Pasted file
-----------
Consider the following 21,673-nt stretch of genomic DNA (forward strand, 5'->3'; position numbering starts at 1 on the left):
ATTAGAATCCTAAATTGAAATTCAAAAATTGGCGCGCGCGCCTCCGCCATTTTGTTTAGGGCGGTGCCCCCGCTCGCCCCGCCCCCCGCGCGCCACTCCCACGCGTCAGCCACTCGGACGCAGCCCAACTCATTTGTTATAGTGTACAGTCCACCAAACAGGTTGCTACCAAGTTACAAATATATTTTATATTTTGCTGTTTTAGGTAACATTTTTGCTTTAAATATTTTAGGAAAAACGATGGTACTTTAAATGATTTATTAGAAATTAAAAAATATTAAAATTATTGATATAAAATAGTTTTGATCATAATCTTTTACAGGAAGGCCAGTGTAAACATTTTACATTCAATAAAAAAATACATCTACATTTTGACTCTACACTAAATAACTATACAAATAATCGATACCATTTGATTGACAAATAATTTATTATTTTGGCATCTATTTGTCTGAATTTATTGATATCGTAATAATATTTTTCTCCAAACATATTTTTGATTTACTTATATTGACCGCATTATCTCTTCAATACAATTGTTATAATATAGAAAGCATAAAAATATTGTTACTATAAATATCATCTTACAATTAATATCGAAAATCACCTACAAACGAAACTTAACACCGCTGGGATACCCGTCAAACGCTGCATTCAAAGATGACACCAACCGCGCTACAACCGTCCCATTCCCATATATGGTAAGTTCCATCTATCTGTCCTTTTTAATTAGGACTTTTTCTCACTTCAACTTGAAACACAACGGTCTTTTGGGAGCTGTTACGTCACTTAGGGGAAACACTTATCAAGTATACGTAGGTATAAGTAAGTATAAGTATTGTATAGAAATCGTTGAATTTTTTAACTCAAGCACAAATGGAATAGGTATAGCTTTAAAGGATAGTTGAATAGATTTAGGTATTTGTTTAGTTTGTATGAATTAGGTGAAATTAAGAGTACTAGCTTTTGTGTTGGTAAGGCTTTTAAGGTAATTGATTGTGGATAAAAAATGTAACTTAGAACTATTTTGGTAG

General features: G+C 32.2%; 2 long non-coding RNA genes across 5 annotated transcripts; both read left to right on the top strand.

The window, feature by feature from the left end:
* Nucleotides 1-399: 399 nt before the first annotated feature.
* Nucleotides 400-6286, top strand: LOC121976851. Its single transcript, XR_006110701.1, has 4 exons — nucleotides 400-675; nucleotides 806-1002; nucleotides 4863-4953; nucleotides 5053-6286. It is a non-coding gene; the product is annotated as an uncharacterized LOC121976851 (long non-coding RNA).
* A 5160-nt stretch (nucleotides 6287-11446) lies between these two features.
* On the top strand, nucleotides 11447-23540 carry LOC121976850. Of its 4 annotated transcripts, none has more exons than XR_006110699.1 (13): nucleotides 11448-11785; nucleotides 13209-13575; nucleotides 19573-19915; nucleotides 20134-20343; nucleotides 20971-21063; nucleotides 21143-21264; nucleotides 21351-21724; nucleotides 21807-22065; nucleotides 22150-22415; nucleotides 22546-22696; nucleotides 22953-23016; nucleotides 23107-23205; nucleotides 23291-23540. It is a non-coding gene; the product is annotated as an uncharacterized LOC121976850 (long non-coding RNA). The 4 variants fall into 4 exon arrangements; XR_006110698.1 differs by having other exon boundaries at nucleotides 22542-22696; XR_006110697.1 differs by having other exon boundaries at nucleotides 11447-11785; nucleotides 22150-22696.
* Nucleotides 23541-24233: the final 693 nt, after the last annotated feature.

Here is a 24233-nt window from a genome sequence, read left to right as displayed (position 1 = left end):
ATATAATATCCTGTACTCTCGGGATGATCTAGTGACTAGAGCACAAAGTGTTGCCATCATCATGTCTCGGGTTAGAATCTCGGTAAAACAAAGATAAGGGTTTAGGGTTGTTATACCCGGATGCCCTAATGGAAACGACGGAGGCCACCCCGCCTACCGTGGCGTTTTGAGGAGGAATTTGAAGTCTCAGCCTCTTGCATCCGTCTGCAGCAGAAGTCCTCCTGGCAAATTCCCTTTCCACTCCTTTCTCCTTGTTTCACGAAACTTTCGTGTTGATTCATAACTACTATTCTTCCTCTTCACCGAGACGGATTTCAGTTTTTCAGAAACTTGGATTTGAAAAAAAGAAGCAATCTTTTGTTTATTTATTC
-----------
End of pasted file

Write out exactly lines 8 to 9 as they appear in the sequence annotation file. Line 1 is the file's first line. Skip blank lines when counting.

* On the top strand, nucleotides 11447-23540 carry LOC121976850. Of its 4 annotated transcripts, none has more exons than XR_006110699.1 (13): nucleotides 11448-11785; nucleotides 13209-13575; nucleotides 19573-19915; nucleotides 20134-20343; nucleotides 20971-21063; nucleotides 21143-21264; nucleotides 21351-21724; nucleotides 21807-22065; nucleotides 22150-22415; nucleotides 22546-22696; nucleotides 22953-23016; nucleotides 23107-23205; nucleotides 23291-23540. It is a non-coding gene; the product is annotated as an uncharacterized LOC121976850 (long non-coding RNA). The 4 variants fall into 4 exon arrangements; XR_006110698.1 differs by having other exon boundaries at nucleotides 22542-22696; XR_006110697.1 differs by having other exon boundaries at nucleotides 11447-11785; nucleotides 22150-22696.
* Nucleotides 23541-24233: the final 693 nt, after the last annotated feature.